Mitt Romney is the archetypal Harvard alum. He went there for law school and business school. After graduating he joined the Boston Consulting Group, which heavily recruits Harvard MBAs. He went on to amass a fortune through consulting and private equity work in the Boston area.

As Benjy Sarlin notes in TPM, “Three of his sons attended Harvard and he has donated over $50,000 to the university. His campaign lists over a dozen advisers with Harvard ties.” Romney has also publicly sung Harvard’s praises. With his stiffly coiffed hair and habit of using awkward jargon, Romney is the epitome of America’s academically credentialed business elite.

And that’s the problem. Romey is an uncomfortable fit for a political party deeply suspicious of intellectualism and cosmopolitanism. So he has made bashing President Obama’s ties to Harvard–Obama also attended Harvard Law School–a feature of his stump speeches. He regularly tosses out the meaningless complaint that Obama takes “advice from the Harvard faculty lounge.” Sometimes he even does so the day before bragging that a Harvard professor supports one of his own plans. The slur is fundamentally silly, and all the more so coming from Romney.

On Thursday, as Sarlin reports, he went after Obama for having maybe spent “too much time at Harvard.” Romney, of course, spent even more time there than did Obama. (Romney’s combined degree program was four years, Obama spent three years in law school.)

But if you think spouting such laughably hypocritical nonsense is bad for Romney, think again. Following the mantra, often attributed to Karl Rove, that a politician must attack his opponent’s strength, Romney is trying to neutralize Obama’s biographical advantages.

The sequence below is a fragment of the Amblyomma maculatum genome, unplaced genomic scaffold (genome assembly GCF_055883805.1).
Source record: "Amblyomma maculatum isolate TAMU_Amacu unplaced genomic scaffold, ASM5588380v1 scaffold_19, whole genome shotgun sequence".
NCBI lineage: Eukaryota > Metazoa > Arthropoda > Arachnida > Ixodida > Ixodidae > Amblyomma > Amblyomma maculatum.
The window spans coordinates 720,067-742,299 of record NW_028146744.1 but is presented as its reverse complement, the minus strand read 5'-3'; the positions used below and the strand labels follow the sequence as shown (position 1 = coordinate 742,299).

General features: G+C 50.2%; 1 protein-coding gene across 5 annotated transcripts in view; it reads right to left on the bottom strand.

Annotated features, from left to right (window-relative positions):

Obama’s Harvard pedigree, of course, plays differently than Romey’s. Romney is the son of an auto executive, George Romney, who became governor of Michigan. Going to an expensive graduate school comes across as merely fulfilling his life’s destiny. That is all the more true because Romney only used his degrees to make piles of money. Obama, the bi-racial son of a single mother, went to Harvard after working as a community organizer on the South Side of Chicago. He wrote movingly about those experiences in his lovely memoir, Dreams from My Father.

Someone with a sense of shame would, in Romney’s shoes, avoid calling Obama an elitist. But Romney is utterly shameless in his pandering. And, as I’ve written, that is his greatest asset. Romney will say absolutely anything if it is the right thing to say politically.

Biographical jiu-jitsu as ridiculous as Romney’s has worked before. Consider George W. Bush. The son of a president and grandson of a senator, he ran portrayed himself as a Washington outsider and his opponent, Al Gore, as an alien creature of the Beltway. In 2004 Bush, a draft-dodger, attacked decorated Vietnam veteran John Kerry as anti-military elitist. And it worked. So laugh at Romney’s silliness if you want to, but the last laugh may be his.